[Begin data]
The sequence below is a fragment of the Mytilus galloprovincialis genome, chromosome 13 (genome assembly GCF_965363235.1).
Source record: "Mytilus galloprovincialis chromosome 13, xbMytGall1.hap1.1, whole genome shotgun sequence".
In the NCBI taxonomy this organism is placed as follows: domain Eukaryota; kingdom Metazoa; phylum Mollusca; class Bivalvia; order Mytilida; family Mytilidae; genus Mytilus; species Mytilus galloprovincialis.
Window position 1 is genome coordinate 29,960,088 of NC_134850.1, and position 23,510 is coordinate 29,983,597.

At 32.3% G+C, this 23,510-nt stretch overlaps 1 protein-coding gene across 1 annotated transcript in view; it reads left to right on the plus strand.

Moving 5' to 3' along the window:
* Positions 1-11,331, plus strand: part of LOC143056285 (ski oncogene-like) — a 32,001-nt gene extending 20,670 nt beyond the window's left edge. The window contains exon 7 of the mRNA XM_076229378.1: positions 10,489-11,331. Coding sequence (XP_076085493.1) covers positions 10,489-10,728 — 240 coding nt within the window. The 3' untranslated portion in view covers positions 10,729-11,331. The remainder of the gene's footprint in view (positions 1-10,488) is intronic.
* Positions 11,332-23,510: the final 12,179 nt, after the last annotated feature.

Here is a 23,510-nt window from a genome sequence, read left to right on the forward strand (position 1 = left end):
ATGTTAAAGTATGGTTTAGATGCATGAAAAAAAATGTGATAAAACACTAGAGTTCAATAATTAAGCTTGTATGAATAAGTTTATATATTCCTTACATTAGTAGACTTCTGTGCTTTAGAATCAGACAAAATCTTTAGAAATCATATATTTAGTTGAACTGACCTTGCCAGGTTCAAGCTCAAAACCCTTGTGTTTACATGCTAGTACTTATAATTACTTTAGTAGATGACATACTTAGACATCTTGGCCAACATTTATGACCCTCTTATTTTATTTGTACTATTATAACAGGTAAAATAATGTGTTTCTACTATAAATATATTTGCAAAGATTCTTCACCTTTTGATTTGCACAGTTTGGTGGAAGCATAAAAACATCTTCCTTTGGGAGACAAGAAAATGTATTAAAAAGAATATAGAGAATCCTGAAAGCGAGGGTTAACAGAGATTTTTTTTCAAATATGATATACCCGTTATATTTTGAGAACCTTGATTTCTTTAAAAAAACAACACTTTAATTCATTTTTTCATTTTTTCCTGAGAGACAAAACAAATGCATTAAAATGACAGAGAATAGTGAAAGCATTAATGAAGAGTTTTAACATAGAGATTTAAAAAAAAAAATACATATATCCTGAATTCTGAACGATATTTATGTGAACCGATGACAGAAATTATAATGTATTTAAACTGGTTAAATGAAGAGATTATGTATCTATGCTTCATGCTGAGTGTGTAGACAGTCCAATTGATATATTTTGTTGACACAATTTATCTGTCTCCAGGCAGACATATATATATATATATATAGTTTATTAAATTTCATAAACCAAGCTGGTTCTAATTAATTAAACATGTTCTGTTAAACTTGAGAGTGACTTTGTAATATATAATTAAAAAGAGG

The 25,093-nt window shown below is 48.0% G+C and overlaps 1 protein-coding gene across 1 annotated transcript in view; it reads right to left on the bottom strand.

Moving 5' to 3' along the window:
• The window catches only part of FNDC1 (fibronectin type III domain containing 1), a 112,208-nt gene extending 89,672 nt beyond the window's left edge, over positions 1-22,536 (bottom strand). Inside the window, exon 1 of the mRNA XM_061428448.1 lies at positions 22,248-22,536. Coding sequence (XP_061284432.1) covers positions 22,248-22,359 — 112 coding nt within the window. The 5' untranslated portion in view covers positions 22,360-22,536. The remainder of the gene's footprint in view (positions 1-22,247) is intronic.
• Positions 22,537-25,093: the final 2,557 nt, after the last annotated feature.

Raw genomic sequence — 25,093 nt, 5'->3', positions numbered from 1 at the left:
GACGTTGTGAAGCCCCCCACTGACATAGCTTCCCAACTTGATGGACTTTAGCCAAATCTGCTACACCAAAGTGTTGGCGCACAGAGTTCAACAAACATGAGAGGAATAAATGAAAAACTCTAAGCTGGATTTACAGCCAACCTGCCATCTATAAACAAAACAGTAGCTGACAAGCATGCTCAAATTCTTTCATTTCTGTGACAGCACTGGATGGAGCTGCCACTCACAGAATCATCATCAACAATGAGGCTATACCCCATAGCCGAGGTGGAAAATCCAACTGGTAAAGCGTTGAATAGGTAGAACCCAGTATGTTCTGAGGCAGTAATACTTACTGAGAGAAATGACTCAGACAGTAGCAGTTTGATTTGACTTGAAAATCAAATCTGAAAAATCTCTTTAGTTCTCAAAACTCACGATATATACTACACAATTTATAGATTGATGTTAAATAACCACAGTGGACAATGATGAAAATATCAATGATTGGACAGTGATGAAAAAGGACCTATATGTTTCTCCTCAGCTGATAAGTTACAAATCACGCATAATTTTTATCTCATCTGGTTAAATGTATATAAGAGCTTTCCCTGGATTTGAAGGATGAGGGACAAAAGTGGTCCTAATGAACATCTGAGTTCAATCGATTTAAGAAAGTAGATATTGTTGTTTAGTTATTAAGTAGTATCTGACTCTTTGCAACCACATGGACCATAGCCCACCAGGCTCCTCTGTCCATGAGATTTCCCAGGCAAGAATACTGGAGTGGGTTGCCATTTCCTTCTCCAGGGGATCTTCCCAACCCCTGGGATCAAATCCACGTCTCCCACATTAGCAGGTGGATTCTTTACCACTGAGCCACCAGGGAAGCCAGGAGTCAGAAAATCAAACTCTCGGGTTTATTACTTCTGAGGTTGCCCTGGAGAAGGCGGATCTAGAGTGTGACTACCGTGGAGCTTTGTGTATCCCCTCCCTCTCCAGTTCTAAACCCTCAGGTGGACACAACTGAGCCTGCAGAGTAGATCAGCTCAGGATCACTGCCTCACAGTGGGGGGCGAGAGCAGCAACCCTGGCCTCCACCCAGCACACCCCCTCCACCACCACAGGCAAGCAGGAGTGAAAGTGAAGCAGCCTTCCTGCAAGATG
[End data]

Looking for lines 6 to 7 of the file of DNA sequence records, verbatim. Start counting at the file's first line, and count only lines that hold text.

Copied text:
Moving 5' to 3' along the window:
* Positions 1-11,331, plus strand: part of LOC143056285 (ski oncogene-like) — a 32,001-nt gene extending 20,670 nt beyond the window's left edge. The window contains exon 7 of the mRNA XM_076229378.1: positions 10,489-11,331. Coding sequence (XP_076085493.1) covers positions 10,489-10,728 — 240 coding nt within the window. The 3' untranslated portion in view covers positions 10,729-11,331. The remainder of the gene's footprint in view (positions 1-10,488) is intronic.